T. Cadell, and E. Moxon, 1834 - Fore-edge painting - 295 pages
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ancient bids bless blest born breathe bright called charm child claim close clouds Columbus comes dark dead dear deep delight dream earth face father fear feeling fire flowers flows gaze give glows gold gone grave green grove half hand hear heart Heaven Hence Hist hope hour inspire land leaves light live look lost meet MEMORY mind moved Nature never night o'er once passed play pleasure resigned rest rise round sacred says scene secret shade shed shine shore sigh silent sits sleep smile song soon soul speaks spirit spring stood sweet swell tears thee thine things thou thought thro trace triumphs truth turn Twas voice wake wandering watch wave weep wild wind wings wish young youth
Page 15 - Lulled in the countless chambers of the brain, Our thoughts are linked by many a hidden chain. Awake but one, and lo, what myriads rise ! * Each stamps its image as the other flies.
Page 294 - Westward the course of empire takes its way, The four first acts already past, A fifth shall close the drama with the day : Time's noblest offspring is the last.
Page 113 - Though Somnus in Homer be sent to rouse up Agamemnon, I find no such effects in these drowsy approaches of sleep. To keep our eyes open longer were but to act our antipodes. The huntsmen are up in America, and they are already past their first sleep in Persia.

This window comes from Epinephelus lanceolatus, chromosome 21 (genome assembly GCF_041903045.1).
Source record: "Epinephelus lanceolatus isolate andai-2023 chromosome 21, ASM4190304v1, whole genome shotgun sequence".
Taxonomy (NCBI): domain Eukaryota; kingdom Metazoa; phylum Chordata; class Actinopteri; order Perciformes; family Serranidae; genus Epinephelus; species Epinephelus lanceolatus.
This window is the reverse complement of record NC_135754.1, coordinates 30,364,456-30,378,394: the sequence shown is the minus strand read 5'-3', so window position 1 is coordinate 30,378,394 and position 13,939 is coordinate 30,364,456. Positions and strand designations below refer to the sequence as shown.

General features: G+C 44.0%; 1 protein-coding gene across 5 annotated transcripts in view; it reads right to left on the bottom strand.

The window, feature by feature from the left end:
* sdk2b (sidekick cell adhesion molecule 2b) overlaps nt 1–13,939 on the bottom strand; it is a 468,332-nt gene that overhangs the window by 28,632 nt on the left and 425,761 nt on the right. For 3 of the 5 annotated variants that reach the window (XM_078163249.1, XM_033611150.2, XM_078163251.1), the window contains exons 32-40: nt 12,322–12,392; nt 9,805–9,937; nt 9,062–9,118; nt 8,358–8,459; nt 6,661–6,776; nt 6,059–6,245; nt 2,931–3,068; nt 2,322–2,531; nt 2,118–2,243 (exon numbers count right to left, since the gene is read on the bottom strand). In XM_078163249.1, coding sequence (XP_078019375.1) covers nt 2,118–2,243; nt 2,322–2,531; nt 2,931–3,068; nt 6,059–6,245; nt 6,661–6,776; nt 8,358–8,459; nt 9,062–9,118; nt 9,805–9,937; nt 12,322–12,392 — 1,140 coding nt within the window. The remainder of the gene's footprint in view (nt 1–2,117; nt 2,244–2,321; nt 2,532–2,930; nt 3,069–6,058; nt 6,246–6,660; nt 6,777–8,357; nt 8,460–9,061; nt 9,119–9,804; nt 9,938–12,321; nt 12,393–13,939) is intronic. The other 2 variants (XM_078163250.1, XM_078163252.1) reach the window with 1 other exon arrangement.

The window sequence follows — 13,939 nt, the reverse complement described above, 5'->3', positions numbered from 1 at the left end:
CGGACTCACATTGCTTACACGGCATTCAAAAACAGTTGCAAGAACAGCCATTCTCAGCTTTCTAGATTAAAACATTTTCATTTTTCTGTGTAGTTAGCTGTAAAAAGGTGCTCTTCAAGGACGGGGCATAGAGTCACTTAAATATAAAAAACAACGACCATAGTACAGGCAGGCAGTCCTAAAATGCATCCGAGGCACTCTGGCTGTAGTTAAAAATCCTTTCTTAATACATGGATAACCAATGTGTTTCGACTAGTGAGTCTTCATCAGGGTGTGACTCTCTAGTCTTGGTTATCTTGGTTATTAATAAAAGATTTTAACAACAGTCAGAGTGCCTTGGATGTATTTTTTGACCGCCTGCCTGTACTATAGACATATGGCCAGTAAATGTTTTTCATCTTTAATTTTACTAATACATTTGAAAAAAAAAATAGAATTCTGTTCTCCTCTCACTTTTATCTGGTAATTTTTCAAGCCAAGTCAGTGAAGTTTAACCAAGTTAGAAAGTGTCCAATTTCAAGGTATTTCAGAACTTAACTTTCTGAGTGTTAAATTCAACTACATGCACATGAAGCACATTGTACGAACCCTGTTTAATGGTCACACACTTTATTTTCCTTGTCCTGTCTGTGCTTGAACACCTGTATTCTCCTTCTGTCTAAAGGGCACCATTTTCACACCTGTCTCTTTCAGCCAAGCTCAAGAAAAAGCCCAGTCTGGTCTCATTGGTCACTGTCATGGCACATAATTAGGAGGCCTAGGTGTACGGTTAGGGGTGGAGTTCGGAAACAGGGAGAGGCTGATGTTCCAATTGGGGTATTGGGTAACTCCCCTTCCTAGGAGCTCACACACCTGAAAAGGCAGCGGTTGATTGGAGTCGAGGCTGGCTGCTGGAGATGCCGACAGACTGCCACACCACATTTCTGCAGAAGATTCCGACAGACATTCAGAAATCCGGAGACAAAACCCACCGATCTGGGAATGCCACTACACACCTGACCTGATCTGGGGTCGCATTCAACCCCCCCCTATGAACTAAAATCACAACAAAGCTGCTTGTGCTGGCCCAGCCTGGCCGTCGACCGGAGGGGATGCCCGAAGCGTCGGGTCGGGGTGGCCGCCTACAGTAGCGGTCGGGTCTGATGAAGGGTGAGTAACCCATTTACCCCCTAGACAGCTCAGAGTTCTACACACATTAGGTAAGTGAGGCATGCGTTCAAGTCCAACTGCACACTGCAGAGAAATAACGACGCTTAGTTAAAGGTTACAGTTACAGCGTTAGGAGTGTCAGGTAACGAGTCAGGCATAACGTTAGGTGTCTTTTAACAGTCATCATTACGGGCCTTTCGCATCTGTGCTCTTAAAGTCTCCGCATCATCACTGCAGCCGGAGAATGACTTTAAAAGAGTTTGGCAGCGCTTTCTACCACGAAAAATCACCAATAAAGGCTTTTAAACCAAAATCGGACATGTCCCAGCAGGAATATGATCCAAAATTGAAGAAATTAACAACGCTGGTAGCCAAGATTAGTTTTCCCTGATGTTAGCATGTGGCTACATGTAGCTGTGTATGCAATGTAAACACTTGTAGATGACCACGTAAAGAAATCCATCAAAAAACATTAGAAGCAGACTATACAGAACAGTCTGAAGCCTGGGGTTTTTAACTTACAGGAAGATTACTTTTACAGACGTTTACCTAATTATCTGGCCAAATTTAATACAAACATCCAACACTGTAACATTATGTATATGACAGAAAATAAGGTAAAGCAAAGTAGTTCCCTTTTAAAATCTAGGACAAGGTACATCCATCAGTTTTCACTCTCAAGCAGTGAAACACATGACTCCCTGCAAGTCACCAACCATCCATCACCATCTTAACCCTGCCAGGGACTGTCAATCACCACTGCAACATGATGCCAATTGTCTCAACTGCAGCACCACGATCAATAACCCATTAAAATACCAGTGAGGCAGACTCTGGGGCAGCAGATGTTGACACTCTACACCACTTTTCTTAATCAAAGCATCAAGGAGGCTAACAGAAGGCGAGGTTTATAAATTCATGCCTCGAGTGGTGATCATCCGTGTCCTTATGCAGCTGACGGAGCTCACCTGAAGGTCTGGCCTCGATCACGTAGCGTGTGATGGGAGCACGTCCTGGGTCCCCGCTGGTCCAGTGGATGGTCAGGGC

Page 101 - I have seen all the works that are done under the sun ; and, behold, all is vanity and vexation of spirit.
Page 18 - And hence the charm historic scenes impart : Hence Tiber awes, and Avon melts the heart.
Page 105 - Thou shalt rise up before the hoary head, and honour the face of the old man, and fear thy God : I am the LORD.
Page 101 - O eloquent, just, and mighty Death! whom none could advise, thou hast persuaded; what none hath dared, thou hast done; and whom all the world hath flattered, thou only hast cast out of the world and despised : thou hast drawn together all the far-stretched greatness, all the pride, cruelty, and ambition of man, and covered it all over with these two narrow words, Hie jacet.
Page 106 - I began thus far to assent both to them and divers of my friends here at home ; and not less to an inward prompting which now grew daily upon me, that by labour and intent study, which I take to be my portion in- this life, joined with the strong propensity of nature, I might perhaps leave something so written to after-times, as they should not willingly let it die.
Page 27 - SWEET MEMORY, wafted by thy gentle gale, Oft up the stream of Time I turn my sail, To view the fairy-haunts of long-lost hours, Blest with far greener shades, far fresher flowers. Ages and climes remote to Thee impart What charms in Genius and refines in Art ; Thee, in whose...
Page 50 - Whatever withdraws us from the power of our senses ; whatever makes the past, the distant, or the future predominate over the present, advances us in the dignity of thinking beings. Far from me and from my friends be such frigid philosophy, as may conduct us indifferent and unmoved over any ground which has been dignified by wisdom, bravery, or virtue. That man is little to be envied, whose patriotism would not gain force upon the plain of Marathon, or whose piety would not grow • warmer among...